Q: Kansas City is quickly becoming a very heavily taxed city. How much can we take?
A: Right now we are facing the consequences of ignoring a lot of challenges for far too long. And we’re doing it at a time when we’re getting little to no help from the state and federal government.
The fact is, we looked at a lot of different options, and they all presented challenges. The sales tax was the best of the bunch.
The sales tax is the only vehicle that helps families in every corner throughout the city, doesn’t require legislative action from the state, and doesn’t set us up for litigation.
We would love to get help from the state or federal government, but we could lose a generation of kids waiting on someone else to come to our rescue. We’re going to solve this problem ourselves. That’s what we do.
Q: Who is eligible for this? Is there an income level cut off?
A: For a child to be eligible, he or she must be age four or five and must live within the city limits of Kansas City, Missouri. Children are only eligible to participate for one year, the year before they enter kindergarten.
Income eligibility is capped at 400% of the federal poverty level, which means, for example, that a family of four making less than $100,250 per year is eligible for some tuition support. The tuition discount is on a sliding scale and is based on household size, parent/guardian income, and the quality of the pre-K program chosen. For example, a family of four with an annual income of $75,000 would receive a 50% discount on pre-K tuition at a provider operating at the highest quality. A family of four with an annual income of $50,000 would receive 100% discount on pre-K tuition at a provider operating at the highest quality.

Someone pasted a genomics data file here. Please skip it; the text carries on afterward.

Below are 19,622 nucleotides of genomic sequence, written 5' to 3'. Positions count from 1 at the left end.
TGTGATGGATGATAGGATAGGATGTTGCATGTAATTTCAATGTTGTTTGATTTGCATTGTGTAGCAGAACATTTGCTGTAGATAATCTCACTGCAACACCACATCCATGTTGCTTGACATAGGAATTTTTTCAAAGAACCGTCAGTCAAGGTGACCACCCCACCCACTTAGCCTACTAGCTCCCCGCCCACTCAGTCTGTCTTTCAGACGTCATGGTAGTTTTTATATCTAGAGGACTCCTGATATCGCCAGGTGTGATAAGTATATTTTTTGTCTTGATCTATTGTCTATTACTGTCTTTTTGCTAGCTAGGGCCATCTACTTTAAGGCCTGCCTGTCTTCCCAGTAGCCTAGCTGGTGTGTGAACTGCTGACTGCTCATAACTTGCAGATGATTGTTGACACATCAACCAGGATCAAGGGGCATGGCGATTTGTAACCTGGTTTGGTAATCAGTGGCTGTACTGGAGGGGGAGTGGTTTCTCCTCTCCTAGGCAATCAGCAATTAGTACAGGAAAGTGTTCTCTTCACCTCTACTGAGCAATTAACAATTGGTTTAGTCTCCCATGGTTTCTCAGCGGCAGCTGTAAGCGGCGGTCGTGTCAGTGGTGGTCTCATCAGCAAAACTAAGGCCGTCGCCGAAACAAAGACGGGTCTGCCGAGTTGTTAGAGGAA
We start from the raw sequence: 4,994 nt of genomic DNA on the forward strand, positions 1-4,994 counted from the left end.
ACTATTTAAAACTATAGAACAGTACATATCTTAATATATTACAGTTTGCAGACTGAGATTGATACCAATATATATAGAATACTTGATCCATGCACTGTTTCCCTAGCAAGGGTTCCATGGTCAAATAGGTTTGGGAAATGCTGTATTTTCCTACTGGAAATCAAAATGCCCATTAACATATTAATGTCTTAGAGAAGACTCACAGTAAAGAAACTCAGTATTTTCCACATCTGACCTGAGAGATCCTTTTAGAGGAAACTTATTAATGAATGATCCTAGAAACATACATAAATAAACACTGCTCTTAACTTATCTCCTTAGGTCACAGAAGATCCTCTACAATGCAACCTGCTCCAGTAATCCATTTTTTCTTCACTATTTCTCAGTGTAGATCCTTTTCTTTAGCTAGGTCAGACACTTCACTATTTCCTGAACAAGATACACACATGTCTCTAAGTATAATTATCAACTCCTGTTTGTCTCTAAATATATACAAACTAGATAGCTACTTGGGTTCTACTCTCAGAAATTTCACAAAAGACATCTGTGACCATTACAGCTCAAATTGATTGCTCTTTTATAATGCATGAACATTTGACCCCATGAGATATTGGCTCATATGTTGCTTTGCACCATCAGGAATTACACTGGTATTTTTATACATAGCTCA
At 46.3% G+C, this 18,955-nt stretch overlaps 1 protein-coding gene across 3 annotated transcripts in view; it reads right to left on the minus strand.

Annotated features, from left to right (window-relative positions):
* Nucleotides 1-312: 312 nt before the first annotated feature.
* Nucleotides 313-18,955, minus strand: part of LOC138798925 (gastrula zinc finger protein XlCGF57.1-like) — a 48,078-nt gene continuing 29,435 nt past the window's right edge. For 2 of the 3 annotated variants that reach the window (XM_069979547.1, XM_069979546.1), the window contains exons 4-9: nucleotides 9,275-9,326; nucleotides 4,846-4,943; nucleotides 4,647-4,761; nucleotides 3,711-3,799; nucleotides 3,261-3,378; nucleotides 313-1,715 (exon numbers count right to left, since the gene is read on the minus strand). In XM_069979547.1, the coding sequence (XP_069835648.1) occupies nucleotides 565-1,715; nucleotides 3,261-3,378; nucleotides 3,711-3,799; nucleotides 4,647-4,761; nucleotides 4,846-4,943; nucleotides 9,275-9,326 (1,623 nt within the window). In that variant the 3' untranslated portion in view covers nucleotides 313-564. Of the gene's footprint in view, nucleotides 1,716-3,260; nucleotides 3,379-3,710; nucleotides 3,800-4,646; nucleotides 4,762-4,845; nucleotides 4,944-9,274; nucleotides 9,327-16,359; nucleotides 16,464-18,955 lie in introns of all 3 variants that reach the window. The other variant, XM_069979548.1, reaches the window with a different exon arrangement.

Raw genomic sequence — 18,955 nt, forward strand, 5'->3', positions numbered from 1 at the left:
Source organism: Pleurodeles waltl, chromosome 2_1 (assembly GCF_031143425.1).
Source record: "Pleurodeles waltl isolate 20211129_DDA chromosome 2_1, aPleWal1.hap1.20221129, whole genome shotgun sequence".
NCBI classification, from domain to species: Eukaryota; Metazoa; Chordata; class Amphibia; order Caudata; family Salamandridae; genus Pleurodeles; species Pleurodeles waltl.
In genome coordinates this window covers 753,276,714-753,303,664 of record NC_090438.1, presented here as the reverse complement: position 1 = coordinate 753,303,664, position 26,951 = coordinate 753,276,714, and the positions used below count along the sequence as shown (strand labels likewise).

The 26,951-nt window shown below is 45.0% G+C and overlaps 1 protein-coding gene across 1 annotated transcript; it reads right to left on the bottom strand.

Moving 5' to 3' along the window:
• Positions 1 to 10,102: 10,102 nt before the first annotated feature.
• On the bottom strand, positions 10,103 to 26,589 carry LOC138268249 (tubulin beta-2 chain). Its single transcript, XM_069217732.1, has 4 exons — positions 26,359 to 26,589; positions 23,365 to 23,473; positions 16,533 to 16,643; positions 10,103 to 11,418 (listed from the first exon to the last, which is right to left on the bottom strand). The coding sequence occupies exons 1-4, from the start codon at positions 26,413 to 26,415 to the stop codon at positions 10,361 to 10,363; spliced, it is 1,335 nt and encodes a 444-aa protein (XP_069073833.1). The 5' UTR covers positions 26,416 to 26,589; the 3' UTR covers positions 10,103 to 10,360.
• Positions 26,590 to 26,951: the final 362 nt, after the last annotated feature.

Q: What kinds of pre-K centers are eligible to receive funds from the city?
A: Any pre-K or early childhood center currently serving four and five year-old children in pre-K are eligible as long as it is within the boundaries of a school district that serves Kansas City students.
The quality of the program will be measured by an independent group of diverse experts using national best practice indicators such as teacher/student interactions, the learning environment, curriculum, and teacher and staff qualifications. The results will be public and every program will be able to access funding to improve quality.
Q: For how will this new sales tax be in place?
A: The ⅜ cent sales tax has a 10-year sunset provision.
Q: I’ve heard people say this is basically a voucher program. Is it?
A: No, this is not a voucher program.
Traditional public school vouchers remove money from public schools and redirect it to private schools. The Pre-K for KC program does not decrease state school funding. It adds money to public and private pre-K providers, which will allow them to expand access and improve quality.
Q: How do we ensure that kids in every part of the city are getting their fair share?
A: The shortfall of children enrolled in high-quality pre-K is not limited to one part of the city or another. It’s a citywide issue.
And even in places where children are enrolled in pre-K, the revenue generated by this program will help expand access, improve quality, and reduce the tuition burden for parents.
In addition, the benefits pre-K provides to the city in the form of an improved K-12 system, reduced juvenile crime, increased high school graduation rates, and a better trained workforce, just to name a few, will be felt citywide.